Renewing an Expired Passport

November 14, 2006
Part 1 – Figuring Out What to Do

This, let me tell you, is not easy. The website gives scattered, incomplete, and sometimes contradictory instructions. My favourite was:

           If <something something something>

           And <something else>

           Then <do this>


If not, or if this but not that, then go figure, cos this website is not going to tell you what to do. In the particular instance that concerned me, the first If was: “If your passport has expired;” and the second If was: “If it is not a Bangalore-issued passport;” the Do This was: “Get a Verification Certificate.” Now this is important, so make a note of it.

Other contradictory instructions were of the type, “Get one attested photocopy of all the following documents,” and “Get only two copies of the old passport,”

Regarding such minor matters as fees, the website is delightfully vague: it lists fees for new passports, for various corrections to be made, and for sundry miscellaneous conditions. It is left to you to decide which category renewal of an expired passport comes under and what fees are applicable.

Then there’s information that’s not really available on the website, such as that photographs should have a red or blue background only – well, it is there on the website, but it takes a great deal of perseverance to find it, because it is buried somewhere under all the debris mentioned above.

If your criteria exactly match mine (viz. an expired passport originally issued outside Bangalore and therefore requiring address change but no other changes) then you might find the answer to the puzzle at the end of this blog. On the other hand, my answer might not work for your question, even if it is the same question, so if it doesn’t – don’t sue me!

If you’re thinking – isn’t there someone I can ask questions to, well, I don’t know, but you could try the FAQs on the website. I didn’t find them terribly helpful, because I followed them as far as I could but still went wrong.

Part 2 – Submitting the Form

This is a tedious, time-consuming, frustrating process, particularly if it starts (as it did for me) with a prolonged hunt for an auto willing to take you to Brunton Road or even to MG Road or nearby areas (what is it with these auto drivers?). Plan to spend half a day. I’m not sure if arriving early makes it quicker – I reached around 10.15 and found a queue on the verge of spilling out of the gate and on to the road! The good thing is, it was very orderly and there were two cops restricting access into the building. The queue moved fast enough and in an hour I was in the building. (If you think that’s long, you should have seen the way the queue snaked around the courtyard and to the gate – I thought it would take several hours!)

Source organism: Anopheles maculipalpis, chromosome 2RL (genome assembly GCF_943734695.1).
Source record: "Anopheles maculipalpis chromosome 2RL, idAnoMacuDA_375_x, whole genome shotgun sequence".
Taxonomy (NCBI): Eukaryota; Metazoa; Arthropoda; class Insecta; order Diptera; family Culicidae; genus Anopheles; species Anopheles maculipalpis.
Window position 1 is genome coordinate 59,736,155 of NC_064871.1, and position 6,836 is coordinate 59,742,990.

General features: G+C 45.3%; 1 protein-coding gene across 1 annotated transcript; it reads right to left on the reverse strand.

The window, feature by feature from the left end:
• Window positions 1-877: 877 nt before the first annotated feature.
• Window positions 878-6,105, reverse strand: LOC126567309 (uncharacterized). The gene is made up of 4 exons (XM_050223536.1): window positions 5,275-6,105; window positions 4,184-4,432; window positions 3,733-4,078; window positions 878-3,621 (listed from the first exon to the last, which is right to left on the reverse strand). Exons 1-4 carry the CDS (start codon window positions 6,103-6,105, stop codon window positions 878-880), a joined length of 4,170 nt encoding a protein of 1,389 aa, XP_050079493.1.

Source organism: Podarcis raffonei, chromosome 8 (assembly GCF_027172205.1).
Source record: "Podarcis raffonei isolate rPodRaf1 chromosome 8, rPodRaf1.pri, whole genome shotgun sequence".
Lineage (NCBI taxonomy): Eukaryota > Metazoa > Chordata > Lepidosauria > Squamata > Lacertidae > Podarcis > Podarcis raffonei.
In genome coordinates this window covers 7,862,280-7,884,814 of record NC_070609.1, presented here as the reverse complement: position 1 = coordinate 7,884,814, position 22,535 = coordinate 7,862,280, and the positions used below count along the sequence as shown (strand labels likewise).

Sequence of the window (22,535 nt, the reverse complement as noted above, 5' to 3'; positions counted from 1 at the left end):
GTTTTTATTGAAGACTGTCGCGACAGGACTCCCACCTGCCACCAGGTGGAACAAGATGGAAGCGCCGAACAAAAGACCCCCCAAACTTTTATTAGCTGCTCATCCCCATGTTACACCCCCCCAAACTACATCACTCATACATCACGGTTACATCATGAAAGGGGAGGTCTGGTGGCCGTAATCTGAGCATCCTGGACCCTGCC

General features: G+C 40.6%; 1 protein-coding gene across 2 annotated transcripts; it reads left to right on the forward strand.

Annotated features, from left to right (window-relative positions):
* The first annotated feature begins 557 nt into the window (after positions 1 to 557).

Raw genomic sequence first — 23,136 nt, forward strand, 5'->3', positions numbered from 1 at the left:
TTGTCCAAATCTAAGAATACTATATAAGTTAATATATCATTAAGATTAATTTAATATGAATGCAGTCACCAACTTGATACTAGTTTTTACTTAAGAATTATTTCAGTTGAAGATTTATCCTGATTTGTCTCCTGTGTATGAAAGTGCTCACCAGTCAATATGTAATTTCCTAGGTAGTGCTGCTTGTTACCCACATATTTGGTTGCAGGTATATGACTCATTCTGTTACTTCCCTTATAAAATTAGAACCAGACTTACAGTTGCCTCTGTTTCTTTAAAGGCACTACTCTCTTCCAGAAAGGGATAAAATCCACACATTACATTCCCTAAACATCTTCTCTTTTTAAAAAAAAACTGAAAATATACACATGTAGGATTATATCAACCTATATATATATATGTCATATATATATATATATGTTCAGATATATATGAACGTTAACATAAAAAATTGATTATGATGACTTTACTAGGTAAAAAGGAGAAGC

The first thing to happen is that you get a token stuck on your application – and my number was 210! I went on up and into the hall and found that they were currently serving 136. The hall was spacious and had lots of chairs, several of which were vacant. The bad part was that at each of the six counters, there were people crowding around in a haphazard manner. Towards the back of the hall was another queue. “What’s this queue for?” I asked the chap at the tail end. “For emigration,” he replied. Well, since I wasn’t planning on emigrating, I went and took a seat, though I did think it strange that emigration should be happening here (don’t they do that at airports?).

After a long time, someone next to me informed someone next to them that they would have to go stand in the queue at the back before going to the counters where token numbers were being processed. This someone turned out to be right. The queue at the back was for “arranging” the papers. They take your bunch from you, rip things apart and put them together in apparently random order, throwing out some stuff and asking for others. To my great indignation, they threw out my Verification Certificate which I had gone to such lengths to obtain! I argued with the chap that this was required and would preclude the need for police verification but he withered my protests with a ferocious glare and waved me away.

In due course, my number appeared on the electronic display and I pushed my way through the crowd at Counter 3. Here, they demand to see originals, and then send your papers to an officer at a desk just behind the counter. There’s one officer for two or three counters, and he processes the forms in rota. There seems to be no system for sending applicants away and calling them by token number once the processing is done; instead they just call out the name of the applicants when the officer sends the paperwork back. Since there are over 200 people in a big hall, it’s no wonder that those waiting for their names to be called are crowded up against the counter. I added to the crowd and waited breathlessly for my application to be processed.

The officer at the counter made some notes on the “For Office Use Only” sheet of the application and sent it back. Then I paid up and got a receipt that gave me a phone number and SMS number to follow up on the status of my application. Two and a quarter hours of waiting in queue and I was done!

What I Found Out the Hard Way

  • Having read all the instructions on the website, compile a set of all the documents you need, all the documents you think you might need, and all the documents you can think of that you don’t think you’ll need. Just in case.